Ridiculous, hilarious, marvelous, wonderful. I love South Korean films, even when they are somewhat stupid like this one, veering from outright slapstick to hideous, horrible violence.
It’s the early 20th century in occupied Korea. So, there’s an ex-army dude who is now a private eye, mostly going after cheating wives/husbands and the like. He has fancy gadgets (yeah, a bit like Bond) given to him by a rich a beautiful woman who love science. Then there is a medical student who finds a dead body and takes it home to practice his anatomy work (as you would) only to discover that the body is that of a prominent man’s son. He hires the private eye to help him discover who killed the guy. More people die, there’s a circus, and lots of serious faces followed by crazy dancing. Love it.
Kyra is a normal teenager living a normal life. No, she’s really not. She and her father have been on the run for as long as she can recall, moving town to town, taking on new identities, though she’s never known exactly why. Not until she is kidnapped and learns that her life, in fact all life, is not what she thought.
I’m a huge fan of YA fiction and, over the years, have become more and more interested in YA fantasy. For me, that ranges from your Harry Potters through Hunger games and the Lost series to other fantasy with creatures from different worlds and battles and the like. Djinn is the first novel from local author Laura Catherine and it is an excellent example of the genre. The action is fast paced and exciting and the end has left me hanging for the next instalment.
Djinn can be purchased as a paperback or electronic book. Visit http://quillwielder.com/ for further information.
Two young and hopeless cops get assigned to the Jump Street department that send cops undercover into schools. Trying to bust a drug ring, geeky Schmidt (Jonah Hill) and jock Kenko (Channing Tatum) find themselves getting in too deep and having to go to ridiculous lengths to get the job down.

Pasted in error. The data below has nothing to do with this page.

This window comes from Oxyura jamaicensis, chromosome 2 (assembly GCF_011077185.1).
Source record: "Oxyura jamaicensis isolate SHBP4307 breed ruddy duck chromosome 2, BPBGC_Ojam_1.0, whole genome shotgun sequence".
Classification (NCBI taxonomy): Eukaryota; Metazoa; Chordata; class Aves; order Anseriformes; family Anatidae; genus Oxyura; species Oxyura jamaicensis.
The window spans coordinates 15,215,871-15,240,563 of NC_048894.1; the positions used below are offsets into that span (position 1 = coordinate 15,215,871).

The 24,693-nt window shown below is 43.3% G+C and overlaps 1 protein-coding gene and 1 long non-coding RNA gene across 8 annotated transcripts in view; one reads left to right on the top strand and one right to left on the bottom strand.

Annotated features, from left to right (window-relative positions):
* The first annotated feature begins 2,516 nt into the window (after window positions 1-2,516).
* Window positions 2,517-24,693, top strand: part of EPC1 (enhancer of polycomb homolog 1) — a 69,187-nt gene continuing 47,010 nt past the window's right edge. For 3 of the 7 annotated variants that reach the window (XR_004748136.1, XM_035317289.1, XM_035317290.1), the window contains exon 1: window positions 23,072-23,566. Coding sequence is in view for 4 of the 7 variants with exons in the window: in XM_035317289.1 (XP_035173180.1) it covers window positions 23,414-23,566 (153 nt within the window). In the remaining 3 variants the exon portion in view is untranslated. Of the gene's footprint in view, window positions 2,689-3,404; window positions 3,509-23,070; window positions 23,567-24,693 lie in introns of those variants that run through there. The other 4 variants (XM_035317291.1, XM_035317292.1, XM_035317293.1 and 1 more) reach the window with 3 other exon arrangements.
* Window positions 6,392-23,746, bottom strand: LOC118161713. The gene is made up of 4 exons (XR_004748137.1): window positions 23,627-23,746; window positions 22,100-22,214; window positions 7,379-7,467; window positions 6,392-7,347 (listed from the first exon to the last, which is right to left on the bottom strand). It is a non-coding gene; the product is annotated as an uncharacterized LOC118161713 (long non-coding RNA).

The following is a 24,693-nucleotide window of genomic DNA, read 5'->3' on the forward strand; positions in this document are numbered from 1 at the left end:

I accidentally saw half of this (the second half) a while ago and thought it looked terrible. It doesn’t help that I grew up on the original television show with Johnny Depp and was suspicious that this film would ruin the integrity of the original. Even having recently watched the original and realised that what I thought was brilliant television was actually pretty average. And even with a brief cameo from Johnny and his mate Peter DeLuise, I couldn’t bear giving it another try.
How wrong I was! This is a really fun film. Stupid, ridiculous and unbelievable, but also totally aware of this. There were elements of this that reminded me of The Heat with Sandra Bullock and Melissa McCarthy – silly action, hilarious banter, just good old fun times.
When Chris Lilley did We Can Be Heroes: Search for Australian of the Year, he was brilliant. Certainly not the first to play multiple characters, there was something fabulous about the show. Then, Summer Heights High, a few new characters and still pretty funny. This got picked up by HBO in the US which was very exciting and led to Angry Boys, and things started feeling very much samey. Now, Lilley has done a show featuring just one of his creations; Ja’mie. And it really sucked. Perhaps that’s a bit harsh, but it just felt like the same old same old, nothing new, nothing exciting. You know what might have worked for me? Make Ja’mie in her twenties and dealing with the world. It certainly wouldn’t have been able to say whatever Lilley was trying to saying about school girls, but it would have been new. It’s reached the point for me that saying something racist in character to prove a point is no longer funny. It’s just racist.